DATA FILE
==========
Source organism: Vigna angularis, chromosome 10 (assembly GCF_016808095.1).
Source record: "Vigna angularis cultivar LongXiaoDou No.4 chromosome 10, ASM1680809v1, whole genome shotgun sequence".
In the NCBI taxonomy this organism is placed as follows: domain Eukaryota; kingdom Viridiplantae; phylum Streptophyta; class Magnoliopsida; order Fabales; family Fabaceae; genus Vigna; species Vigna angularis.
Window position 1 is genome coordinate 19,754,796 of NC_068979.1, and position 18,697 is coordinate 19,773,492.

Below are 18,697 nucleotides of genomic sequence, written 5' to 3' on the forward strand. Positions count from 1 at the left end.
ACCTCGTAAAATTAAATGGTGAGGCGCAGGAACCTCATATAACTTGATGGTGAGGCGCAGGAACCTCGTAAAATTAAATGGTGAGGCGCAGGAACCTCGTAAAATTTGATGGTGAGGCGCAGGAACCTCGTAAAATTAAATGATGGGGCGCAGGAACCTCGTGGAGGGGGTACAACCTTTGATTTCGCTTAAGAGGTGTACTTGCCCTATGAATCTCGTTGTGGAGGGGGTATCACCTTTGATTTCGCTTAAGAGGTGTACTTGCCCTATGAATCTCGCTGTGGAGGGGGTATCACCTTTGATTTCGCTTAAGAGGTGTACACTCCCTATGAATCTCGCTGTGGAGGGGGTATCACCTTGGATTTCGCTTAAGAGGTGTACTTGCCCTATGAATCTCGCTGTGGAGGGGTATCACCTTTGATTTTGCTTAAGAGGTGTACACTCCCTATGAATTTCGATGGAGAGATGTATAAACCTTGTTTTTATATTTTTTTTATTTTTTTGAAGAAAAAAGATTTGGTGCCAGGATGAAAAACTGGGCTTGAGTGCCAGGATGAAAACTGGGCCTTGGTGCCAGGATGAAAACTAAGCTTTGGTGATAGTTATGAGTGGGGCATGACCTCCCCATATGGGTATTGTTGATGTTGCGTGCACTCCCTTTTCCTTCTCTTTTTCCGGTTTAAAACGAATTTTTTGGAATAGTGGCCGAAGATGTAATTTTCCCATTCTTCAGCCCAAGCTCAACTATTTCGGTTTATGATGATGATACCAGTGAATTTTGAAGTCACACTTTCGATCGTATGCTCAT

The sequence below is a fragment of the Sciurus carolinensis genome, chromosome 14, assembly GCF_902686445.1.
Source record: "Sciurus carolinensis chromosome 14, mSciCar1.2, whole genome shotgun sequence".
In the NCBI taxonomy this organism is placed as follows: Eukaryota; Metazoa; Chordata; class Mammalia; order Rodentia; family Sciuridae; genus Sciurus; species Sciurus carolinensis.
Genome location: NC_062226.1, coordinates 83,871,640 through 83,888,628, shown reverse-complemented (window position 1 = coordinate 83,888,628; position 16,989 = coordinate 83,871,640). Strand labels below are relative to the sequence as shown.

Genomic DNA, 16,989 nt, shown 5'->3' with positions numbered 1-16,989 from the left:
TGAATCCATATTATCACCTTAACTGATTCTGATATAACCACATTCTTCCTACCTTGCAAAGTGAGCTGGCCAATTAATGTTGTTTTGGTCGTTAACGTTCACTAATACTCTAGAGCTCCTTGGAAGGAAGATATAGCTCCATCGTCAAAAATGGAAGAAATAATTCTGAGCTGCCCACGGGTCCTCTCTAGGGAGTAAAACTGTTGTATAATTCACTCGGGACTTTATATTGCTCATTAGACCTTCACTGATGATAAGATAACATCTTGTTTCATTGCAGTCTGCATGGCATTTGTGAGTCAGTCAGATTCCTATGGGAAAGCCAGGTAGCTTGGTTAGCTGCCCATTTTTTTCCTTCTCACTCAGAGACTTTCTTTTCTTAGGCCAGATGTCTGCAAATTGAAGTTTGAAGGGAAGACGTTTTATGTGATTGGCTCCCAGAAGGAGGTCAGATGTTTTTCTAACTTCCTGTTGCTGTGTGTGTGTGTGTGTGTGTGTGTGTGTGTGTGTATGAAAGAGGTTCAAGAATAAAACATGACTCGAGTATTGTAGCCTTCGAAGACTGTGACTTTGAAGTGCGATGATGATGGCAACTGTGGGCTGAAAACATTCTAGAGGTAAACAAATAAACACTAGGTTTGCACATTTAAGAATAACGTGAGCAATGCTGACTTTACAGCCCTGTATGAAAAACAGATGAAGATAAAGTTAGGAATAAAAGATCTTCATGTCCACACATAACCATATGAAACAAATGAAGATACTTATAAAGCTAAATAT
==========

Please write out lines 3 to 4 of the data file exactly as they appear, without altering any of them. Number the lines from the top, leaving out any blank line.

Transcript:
In the NCBI taxonomy this organism is placed as follows: domain Eukaryota; kingdom Viridiplantae; phylum Streptophyta; class Magnoliopsida; order Fabales; family Fabaceae; genus Vigna; species Vigna angularis.
Window position 1 is genome coordinate 19,754,796 of NC_068979.1, and position 18,697 is coordinate 19,773,492.